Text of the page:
The real dilemma the post-colonial societies are caught up with is their elusive relationship with the past.
The colonial interlude brought about hermeneutic changes for the subjugated populations in the understanding of the collective as well as the individual ‘self’ by re-orientating their views about their own past. The thought processes on which the whole social edifice rests must be embedded in the history of the people.
The ways in which the past was constructed during the time spent under colonial rule reflect profoundly on our present. Therefore, to change our present, the past will have to be assessed from a new perspective.
In order to accentuate his views on the primacy of thought and ideas over a more traditional event-based history, German philosopher, Georg Wilhelm Friedrich Hegel (1770-1831), argued that all history is the history of thought, of which events are an outward expression.
Hegel, one of the principal exponents of euro-centricism, is brought in here to fully appreciate the dichotomy between the history of thought and the sequence of events. The process of history, according to Hegel, unfolds itself through a dialectical process or, in simpler terms, it is the clash of the opposites, which is the mechanism through which history charts its onward course.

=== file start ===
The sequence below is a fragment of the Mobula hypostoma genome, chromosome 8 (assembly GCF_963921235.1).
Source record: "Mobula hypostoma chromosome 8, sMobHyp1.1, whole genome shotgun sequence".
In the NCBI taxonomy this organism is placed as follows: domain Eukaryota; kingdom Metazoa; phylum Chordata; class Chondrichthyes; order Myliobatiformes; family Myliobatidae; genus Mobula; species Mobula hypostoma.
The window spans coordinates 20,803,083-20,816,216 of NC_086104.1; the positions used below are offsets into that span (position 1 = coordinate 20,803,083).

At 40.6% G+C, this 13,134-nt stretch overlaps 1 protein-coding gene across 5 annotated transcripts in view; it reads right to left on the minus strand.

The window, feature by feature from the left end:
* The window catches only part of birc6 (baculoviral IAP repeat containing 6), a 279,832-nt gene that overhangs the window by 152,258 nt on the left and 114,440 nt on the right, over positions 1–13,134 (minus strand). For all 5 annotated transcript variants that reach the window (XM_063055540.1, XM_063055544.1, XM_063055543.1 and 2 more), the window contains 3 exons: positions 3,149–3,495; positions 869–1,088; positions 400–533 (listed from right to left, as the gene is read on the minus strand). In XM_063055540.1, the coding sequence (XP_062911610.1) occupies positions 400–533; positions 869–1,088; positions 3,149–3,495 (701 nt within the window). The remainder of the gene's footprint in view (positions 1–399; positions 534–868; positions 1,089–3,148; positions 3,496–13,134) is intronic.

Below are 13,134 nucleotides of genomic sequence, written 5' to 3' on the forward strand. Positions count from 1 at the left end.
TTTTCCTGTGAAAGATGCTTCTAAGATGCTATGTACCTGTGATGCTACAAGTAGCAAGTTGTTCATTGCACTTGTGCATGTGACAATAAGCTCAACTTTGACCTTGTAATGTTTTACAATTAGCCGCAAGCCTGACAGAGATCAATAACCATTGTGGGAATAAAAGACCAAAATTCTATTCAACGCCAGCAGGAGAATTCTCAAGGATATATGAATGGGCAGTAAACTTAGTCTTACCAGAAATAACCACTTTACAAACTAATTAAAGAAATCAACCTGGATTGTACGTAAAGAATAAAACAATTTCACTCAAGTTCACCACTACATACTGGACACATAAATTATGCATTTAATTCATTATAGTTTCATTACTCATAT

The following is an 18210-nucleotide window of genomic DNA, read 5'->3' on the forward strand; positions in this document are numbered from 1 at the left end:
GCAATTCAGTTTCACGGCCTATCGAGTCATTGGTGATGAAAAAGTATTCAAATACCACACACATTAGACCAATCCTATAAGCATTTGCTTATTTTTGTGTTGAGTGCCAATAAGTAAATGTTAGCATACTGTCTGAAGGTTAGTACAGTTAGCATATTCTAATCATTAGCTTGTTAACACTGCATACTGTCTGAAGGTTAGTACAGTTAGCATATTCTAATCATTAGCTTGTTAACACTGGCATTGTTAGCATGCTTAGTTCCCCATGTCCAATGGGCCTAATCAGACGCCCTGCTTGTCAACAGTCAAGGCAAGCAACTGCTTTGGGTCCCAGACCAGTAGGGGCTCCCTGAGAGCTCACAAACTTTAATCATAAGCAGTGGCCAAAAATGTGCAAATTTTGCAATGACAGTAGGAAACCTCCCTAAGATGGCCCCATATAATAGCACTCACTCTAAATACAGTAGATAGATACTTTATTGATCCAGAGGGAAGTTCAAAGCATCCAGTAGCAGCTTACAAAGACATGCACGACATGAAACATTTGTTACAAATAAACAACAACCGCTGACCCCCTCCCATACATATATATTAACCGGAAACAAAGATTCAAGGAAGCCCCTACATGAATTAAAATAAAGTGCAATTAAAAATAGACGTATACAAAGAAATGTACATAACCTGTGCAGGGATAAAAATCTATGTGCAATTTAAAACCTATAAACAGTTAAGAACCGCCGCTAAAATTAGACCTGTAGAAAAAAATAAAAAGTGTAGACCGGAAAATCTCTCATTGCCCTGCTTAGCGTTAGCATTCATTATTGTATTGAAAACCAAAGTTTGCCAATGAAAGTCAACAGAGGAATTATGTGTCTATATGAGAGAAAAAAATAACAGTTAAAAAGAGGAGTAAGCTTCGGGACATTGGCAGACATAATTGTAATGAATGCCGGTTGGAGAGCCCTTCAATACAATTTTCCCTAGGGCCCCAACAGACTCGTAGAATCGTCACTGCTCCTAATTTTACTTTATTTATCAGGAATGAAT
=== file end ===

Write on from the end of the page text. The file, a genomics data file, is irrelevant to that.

This formulation can help us make sense of the epistemic convolution that the post-colonial ‘self’ has been entangled with. In Pakistan’s case, like any other social formations, the history of events has been detached from the history of thought.
One may argue that the sequence of historical events passed on to us in schools is completely devoid of any epistemic underpinning. Ever since the days of Lord Macaulay, or as Prof. Christopher Bayly argues, since the days of Ram Mohan Roy, the renowned early 19th century reformer from Bengal, the thought processes which have been cultivated in the subcontinent had their roots in the West.
So, the thinking that steadily pervaded the local social ethos was cast in a Western mould. From the early 19th century onwards, the thought in which the Indian ‘self’ was squarely embedded had its antecedents in what Bernard Cohen calls the Western ‘System of Knowledge’.